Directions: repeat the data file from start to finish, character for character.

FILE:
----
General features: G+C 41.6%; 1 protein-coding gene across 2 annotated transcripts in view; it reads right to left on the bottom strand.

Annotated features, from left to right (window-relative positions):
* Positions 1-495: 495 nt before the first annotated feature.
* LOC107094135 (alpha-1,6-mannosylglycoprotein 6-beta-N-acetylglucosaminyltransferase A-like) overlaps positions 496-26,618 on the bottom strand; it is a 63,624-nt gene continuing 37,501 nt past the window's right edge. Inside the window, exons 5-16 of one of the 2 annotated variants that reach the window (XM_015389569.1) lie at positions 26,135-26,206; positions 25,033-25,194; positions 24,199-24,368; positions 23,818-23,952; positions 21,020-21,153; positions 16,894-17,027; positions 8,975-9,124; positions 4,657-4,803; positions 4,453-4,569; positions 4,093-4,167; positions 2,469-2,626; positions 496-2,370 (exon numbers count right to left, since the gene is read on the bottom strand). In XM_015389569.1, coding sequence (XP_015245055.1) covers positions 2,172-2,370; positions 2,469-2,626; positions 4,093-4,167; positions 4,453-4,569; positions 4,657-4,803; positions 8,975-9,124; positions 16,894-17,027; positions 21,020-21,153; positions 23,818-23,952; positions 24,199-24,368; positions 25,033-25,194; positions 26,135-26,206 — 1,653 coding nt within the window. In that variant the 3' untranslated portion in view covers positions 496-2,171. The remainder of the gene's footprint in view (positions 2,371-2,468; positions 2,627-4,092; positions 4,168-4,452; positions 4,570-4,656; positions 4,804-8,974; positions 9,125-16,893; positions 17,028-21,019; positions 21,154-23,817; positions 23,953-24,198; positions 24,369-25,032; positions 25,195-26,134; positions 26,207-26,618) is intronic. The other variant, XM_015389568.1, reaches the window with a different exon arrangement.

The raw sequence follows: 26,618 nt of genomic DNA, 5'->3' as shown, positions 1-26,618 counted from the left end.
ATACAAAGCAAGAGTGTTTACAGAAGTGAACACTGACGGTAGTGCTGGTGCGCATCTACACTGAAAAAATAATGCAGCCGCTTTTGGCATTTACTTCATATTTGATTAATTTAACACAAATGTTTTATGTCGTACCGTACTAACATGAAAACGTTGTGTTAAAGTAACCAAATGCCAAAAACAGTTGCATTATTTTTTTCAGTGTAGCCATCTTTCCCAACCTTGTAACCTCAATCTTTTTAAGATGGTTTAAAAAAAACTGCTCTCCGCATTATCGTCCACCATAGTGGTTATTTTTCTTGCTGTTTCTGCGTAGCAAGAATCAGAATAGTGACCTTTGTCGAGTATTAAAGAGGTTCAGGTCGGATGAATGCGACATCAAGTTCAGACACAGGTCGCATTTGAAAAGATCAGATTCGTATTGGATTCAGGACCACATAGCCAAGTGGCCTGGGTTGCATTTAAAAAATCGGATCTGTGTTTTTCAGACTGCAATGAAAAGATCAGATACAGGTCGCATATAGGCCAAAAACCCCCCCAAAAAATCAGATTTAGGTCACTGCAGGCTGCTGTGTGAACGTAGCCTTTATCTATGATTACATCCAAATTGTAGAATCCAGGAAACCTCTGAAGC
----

General features: G+C 41.6%; 1 protein-coding gene across 2 annotated transcripts in view; it reads right to left on the bottom strand.

Annotated features, from left to right (window-relative positions):
* Positions 1-495: 495 nt before the first annotated feature.
* LOC107094135 (alpha-1,6-mannosylglycoprotein 6-beta-N-acetylglucosaminyltransferase A-like) overlaps positions 496-26,618 on the bottom strand; it is a 63,624-nt gene continuing 37,501 nt past the window's right edge. Inside the window, exons 5-16 of one of the 2 annotated variants that reach the window (XM_015389569.1) lie at positions 26,135-26,206; positions 25,033-25,194; positions 24,199-24,368; positions 23,818-23,952; positions 21,020-21,153; positions 16,894-17,027; positions 8,975-9,124; positions 4,657-4,803; positions 4,453-4,569; positions 4,093-4,167; positions 2,469-2,626; positions 496-2,370 (exon numbers count right to left, since the gene is read on the bottom strand). In XM_015389569.1, coding sequence (XP_015245055.1) covers positions 2,172-2,370; positions 2,469-2,626; positions 4,093-4,167; positions 4,453-4,569; positions 4,657-4,803; positions 8,975-9,124; positions 16,894-17,027; positions 21,020-21,153; positions 23,818-23,952; positions 24,199-24,368; positions 25,033-25,194; positions 26,135-26,206 — 1,653 coding nt within the window. In that variant the 3' untranslated portion in view covers positions 496-2,171. The remainder of the gene's footprint in view (positions 2,371-2,468; positions 2,627-4,092; positions 4,168-4,452; positions 4,570-4,656; positions 4,804-8,974; positions 9,125-16,893; positions 17,028-21,019; positions 21,154-23,817; positions 23,953-24,198; positions 24,369-25,032; positions 25,195-26,134; positions 26,207-26,618) is intronic. The other variant, XM_015389568.1, reaches the window with a different exon arrangement.

The raw sequence follows: 26,618 nt of genomic DNA, 5'->3' as shown, positions 1-26,618 counted from the left end.
ATACAAAGCAAGAGTGTTTACAGAAGTGAACACTGACGGTAGTGCTGGTGCGCATCTACACTGAAAAAATAATGCAGCCGCTTTTGGCATTTACTTCATATTTGATTAATTTAACACAAATGTTTTATGTCGTACCGTACTAACATGAAAACGTTGTGTTAAAGTAACCAAATGCCAAAAACAGTTGCATTATTTTTTTCAGTGTAGCCATCTTTCCCAACCTTGTAACCTCAATCTTTTTAAGATGGTTTAAAAAAAACTGCTCTCCGCATTATCGTCCACCATAGTGGTTATTTTTCTTGCTGTTTCTGCGTAGCAAGAATCAGAATAGTGACCTTTGTCGAGTATTAAAGAGGTTCAGGTCGGATGAATGCGACATCAAGTTCAGACACAGGTCGCATTTGAAAAGATCAGATTCGTATTGGATTCAGGACCACATAGCCAAGTGGCCTGGGTTGCATTTAAAAAATCGGATCTGTGTTTTTCAGACTGCAATGAAAAGATCAGATACAGGTCGCATATAGGCCAAAAACCCCCCCAAAAAATCAGATTTAGGTCACTGCAGGCTGCTGTGTGAACGTAGCCTTTATCTATGATTACATCCAAATTGTAGAATCCAGGAAACCTCTGAAGC